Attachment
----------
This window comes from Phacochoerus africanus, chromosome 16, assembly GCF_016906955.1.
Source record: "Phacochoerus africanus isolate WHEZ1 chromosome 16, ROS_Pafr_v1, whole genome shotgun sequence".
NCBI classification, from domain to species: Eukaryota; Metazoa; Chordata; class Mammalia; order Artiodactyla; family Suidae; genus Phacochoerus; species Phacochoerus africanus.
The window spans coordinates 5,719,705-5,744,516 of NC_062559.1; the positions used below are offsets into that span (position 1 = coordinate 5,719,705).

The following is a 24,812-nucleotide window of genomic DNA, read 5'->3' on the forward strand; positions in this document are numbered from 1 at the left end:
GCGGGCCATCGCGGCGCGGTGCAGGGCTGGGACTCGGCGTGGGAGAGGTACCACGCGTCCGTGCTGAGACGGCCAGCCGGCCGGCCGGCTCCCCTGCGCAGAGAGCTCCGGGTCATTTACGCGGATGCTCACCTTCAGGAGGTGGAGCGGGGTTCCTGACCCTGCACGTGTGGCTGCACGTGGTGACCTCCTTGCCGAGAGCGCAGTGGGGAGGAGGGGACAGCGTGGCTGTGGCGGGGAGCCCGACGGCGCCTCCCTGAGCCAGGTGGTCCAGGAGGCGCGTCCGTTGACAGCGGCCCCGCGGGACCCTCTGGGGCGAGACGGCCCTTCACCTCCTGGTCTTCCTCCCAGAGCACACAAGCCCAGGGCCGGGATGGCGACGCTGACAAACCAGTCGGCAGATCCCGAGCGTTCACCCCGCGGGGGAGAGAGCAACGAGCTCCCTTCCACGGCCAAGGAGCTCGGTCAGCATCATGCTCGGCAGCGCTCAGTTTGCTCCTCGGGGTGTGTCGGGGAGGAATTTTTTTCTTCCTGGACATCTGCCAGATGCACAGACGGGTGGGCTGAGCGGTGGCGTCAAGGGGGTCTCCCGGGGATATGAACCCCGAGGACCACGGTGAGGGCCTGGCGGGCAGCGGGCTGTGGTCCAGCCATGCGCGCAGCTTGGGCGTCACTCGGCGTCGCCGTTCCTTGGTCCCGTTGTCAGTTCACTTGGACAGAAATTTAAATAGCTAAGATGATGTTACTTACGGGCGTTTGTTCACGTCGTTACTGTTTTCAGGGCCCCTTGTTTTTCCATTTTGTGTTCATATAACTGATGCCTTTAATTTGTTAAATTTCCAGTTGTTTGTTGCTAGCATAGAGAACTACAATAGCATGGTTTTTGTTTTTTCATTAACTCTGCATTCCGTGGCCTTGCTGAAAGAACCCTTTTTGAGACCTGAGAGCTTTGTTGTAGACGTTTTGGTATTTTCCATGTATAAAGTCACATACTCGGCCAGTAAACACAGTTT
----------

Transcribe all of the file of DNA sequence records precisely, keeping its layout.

This window comes from Phacochoerus africanus, chromosome 16, assembly GCF_016906955.1.
Source record: "Phacochoerus africanus isolate WHEZ1 chromosome 16, ROS_Pafr_v1, whole genome shotgun sequence".
NCBI classification, from domain to species: Eukaryota; Metazoa; Chordata; class Mammalia; order Artiodactyla; family Suidae; genus Phacochoerus; species Phacochoerus africanus.
The window spans coordinates 5,719,705-5,744,516 of NC_062559.1; the positions used below are offsets into that span (position 1 = coordinate 5,719,705).

The following is a 24,812-nucleotide window of genomic DNA, read 5'->3' on the forward strand; positions in this document are numbered from 1 at the left end:
GCGGGCCATCGCGGCGCGGTGCAGGGCTGGGACTCGGCGTGGGAGAGGTACCACGCGTCCGTGCTGAGACGGCCAGCCGGCCGGCCGGCTCCCCTGCGCAGAGAGCTCCGGGTCATTTACGCGGATGCTCACCTTCAGGAGGTGGAGCGGGGTTCCTGACCCTGCACGTGTGGCTGCACGTGGTGACCTCCTTGCCGAGAGCGCAGTGGGGAGGAGGGGACAGCGTGGCTGTGGCGGGGAGCCCGACGGCGCCTCCCTGAGCCAGGTGGTCCAGGAGGCGCGTCCGTTGACAGCGGCCCCGCGGGACCCTCTGGGGCGAGACGGCCCTTCACCTCCTGGTCTTCCTCCCAGAGCACACAAGCCCAGGGCCGGGATGGCGACGCTGACAAACCAGTCGGCAGATCCCGAGCGTTCACCCCGCGGGGGAGAGAGCAACGAGCTCCCTTCCACGGCCAAGGAGCTCGGTCAGCATCATGCTCGGCAGCGCTCAGTTTGCTCCTCGGGGTGTGTCGGGGAGGAATTTTTTTCTTCCTGGACATCTGCCAGATGCACAGACGGGTGGGCTGAGCGGTGGCGTCAAGGGGGTCTCCCGGGGATATGAACCCCGAGGACCACGGTGAGGGCCTGGCGGGCAGCGGGCTGTGGTCCAGCCATGCGCGCAGCTTGGGCGTCACTCGGCGTCGCCGTTCCTTGGTCCCGTTGTCAGTTCACTTGGACAGAAATTTAAATAGCTAAGATGATGTTACTTACGGGCGTTTGTTCACGTCGTTACTGTTTTCAGGGCCCCTTGTTTTTCCATTTTGTGTTCATATAACTGATGCCTTTAATTTGTTAAATTTCCAGTTGTTTGTTGCTAGCATAGAGAACTACAATAGCATGGTTTTTGTTTTTTCATTAACTCTGCATTCCGTGGCCTTGCTGAAAGAACCCTTTTTGAGACCTGAGAGCTTTGTTGTAGACGTTTTGGTATTTTCCATGTATAAAGTCACATACTCGGCCAGTAAACACAGTTT